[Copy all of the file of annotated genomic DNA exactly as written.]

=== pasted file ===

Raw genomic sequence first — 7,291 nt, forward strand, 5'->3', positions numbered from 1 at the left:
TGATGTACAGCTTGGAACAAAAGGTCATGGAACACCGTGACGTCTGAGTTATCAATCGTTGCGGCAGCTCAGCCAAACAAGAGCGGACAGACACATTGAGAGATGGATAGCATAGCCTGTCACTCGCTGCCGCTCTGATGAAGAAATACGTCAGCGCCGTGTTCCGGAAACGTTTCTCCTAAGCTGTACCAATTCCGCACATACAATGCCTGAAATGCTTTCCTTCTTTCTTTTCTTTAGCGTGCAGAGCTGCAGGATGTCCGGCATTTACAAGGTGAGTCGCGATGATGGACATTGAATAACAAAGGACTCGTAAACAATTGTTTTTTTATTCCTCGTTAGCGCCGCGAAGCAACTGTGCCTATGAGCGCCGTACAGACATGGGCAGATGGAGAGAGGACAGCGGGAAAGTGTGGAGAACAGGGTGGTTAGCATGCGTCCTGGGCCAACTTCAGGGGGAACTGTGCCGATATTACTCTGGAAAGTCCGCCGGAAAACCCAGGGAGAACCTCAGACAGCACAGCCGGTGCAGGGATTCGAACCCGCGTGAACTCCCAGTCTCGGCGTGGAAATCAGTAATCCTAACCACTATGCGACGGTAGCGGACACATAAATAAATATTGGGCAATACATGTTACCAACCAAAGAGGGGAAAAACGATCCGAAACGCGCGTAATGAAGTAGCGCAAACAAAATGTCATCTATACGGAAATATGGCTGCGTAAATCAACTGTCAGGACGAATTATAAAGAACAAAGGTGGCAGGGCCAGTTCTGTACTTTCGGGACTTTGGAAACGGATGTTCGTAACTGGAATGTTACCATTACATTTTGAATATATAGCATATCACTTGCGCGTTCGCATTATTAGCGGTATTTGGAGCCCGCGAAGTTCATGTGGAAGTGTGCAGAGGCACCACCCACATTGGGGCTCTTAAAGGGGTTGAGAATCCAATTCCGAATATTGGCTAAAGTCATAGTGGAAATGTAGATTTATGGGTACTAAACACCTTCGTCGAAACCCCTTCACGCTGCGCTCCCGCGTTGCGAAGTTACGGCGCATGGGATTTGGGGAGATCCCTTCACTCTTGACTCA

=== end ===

Raw genomic sequence first — 7,291 nt, forward strand, 5'->3', positions numbered from 1 at the left:
TGATGTACAGCTTGGAACAAAAGGTCATGGAACACCGTGACGTCTGAGTTATCAATCGTTGCGGCAGCTCAGCCAAACAAGAGCGGACAGACACATTGAGAGATGGATAGCATAGCCTGTCACTCGCTGCCGCTCTGATGAAGAAATACGTCAGCGCCGTGTTCCGGAAACGTTTCTCCTAAGCTGTACCAATTCCGCACATACAATGCCTGAAATGCTTTCCTTCTTTCTTTTCTTTAGCGTGCAGAGCTGCAGGATGTCCGGCATTTACAAGGTGAGTCGCGATGATGGACATTGAATAACAAAGGACTCGTAAACAATTGTTTTTTTATTCCTCGTTAGCGCCGCGAAGCAACTGTGCCTATGAGCGCCGTACAGACATGGGCAGATGGAGAGAGGACAGCGGGAAAGTGTGGAGAACAGGGTGGTTAGCATGCGTCCTGGGCCAACTTCAGGGGGAACTGTGCCGATATTACTCTGGAAAGTCCGCCGGAAAACCCAGGGAGAACCTCAGACAGCACAGCCGGTGCAGGGATTCGAACCCGCGTGAACTCCCAGTCTCGGCGTGGAAATCAGTAATCCTAACCACTATGCGACGGTAGCGGACACATAAATAAATATTGGGCAATACATGTTACCAACCAAAGAGGGGAAAAACGATCCGAAACGCGCGTAATGAAGTAGCGCAAACAAAATGTCATCTATACGGAAATATGGCTGCGTAAATCAACTGTCAGGACGAATTATAAAGAACAAAGGTGGCAGGGCCAGTTCTGTACTTTCGGGACTTTGGAAACGGATGTTCGTAACTGGAATGTTACCATTACATTTTGAATATATAGCATATCACTTGCGCGTTCGCATTATTAGCGGTATTTGGAGCCCGCGAAGTTCATGTGGAAGTGTGCAGAGGCACCACCCACATTGGGGCTCTTAAAGGGGTTGAGAATCCAATTCCGAATATTGGCTAAAGTCATAGTGGAAATGTAGATTTATGGGTACTAAACACCTTCGTCGAAACCCCTTCACGCTGCGCTCCCGCGTTGCGAAGTTACGGCGCATGGGATTTGGGGAGATCCCTTCACTCTTGACTCA